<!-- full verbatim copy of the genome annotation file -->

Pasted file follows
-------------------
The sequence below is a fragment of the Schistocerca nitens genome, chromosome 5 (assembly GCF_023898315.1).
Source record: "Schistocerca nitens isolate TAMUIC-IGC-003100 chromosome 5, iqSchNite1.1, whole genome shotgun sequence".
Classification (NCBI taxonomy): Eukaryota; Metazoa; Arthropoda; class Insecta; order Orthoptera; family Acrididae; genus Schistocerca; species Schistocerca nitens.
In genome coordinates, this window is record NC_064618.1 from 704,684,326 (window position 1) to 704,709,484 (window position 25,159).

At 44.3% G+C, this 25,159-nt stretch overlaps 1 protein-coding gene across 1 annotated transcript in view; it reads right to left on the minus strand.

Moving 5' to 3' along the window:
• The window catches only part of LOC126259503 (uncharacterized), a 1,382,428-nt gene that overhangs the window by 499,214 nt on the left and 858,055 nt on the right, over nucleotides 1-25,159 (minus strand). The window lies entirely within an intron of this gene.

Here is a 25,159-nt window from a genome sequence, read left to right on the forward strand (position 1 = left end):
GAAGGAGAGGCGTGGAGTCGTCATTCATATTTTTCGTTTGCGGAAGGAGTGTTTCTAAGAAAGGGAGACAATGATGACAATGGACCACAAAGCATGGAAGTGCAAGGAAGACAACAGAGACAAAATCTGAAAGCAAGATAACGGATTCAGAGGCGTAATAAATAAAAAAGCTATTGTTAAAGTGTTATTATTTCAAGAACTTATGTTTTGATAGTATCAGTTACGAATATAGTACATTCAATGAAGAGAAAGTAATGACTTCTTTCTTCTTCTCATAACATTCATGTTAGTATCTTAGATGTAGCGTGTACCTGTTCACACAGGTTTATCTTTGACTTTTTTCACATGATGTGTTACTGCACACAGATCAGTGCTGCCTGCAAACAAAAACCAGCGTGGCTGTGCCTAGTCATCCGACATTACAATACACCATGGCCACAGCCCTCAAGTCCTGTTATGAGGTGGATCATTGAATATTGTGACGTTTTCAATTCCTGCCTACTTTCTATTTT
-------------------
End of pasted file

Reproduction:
The sequence below is a fragment of the Schistocerca nitens genome, chromosome 5 (assembly GCF_023898315.1).
Source record: "Schistocerca nitens isolate TAMUIC-IGC-003100 chromosome 5, iqSchNite1.1, whole genome shotgun sequence".
Classification (NCBI taxonomy): Eukaryota; Metazoa; Arthropoda; class Insecta; order Orthoptera; family Acrididae; genus Schistocerca; species Schistocerca nitens.
In genome coordinates, this window is record NC_064618.1 from 704,684,326 (window position 1) to 704,709,484 (window position 25,159).

At 44.3% G+C, this 25,159-nt stretch overlaps 1 protein-coding gene across 1 annotated transcript in view; it reads right to left on the minus strand.

Moving 5' to 3' along the window:
• The window catches only part of LOC126259503 (uncharacterized), a 1,382,428-nt gene that overhangs the window by 499,214 nt on the left and 858,055 nt on the right, over nucleotides 1-25,159 (minus strand). The window lies entirely within an intron of this gene.

Here is a 25,159-nt window from a genome sequence, read left to right on the forward strand (position 1 = left end):
GAAGGAGAGGCGTGGAGTCGTCATTCATATTTTTCGTTTGCGGAAGGAGTGTTTCTAAGAAAGGGAGACAATGATGACAATGGACCACAAAGCATGGAAGTGCAAGGAAGACAACAGAGACAAAATCTGAAAGCAAGATAACGGATTCAGAGGCGTAATAAATAAAAAAGCTATTGTTAAAGTGTTATTATTTCAAGAACTTATGTTTTGATAGTATCAGTTACGAATATAGTACATTCAATGAAGAGAAAGTAATGACTTCTTTCTTCTTCTCATAACATTCATGTTAGTATCTTAGATGTAGCGTGTACCTGTTCACACAGGTTTATCTTTGACTTTTTTCACATGATGTGTTACTGCACACAGATCAGTGCTGCCTGCAAACAAAAACCAGCGTGGCTGTGCCTAGTCATCCGACATTACAATACACCATGGCCACAGCCCTCAAGTCCTGTTATGAGGTGGATCATTGAATATTGTGACGTTTTCAATTCCTGCCTACTTTCTATTTT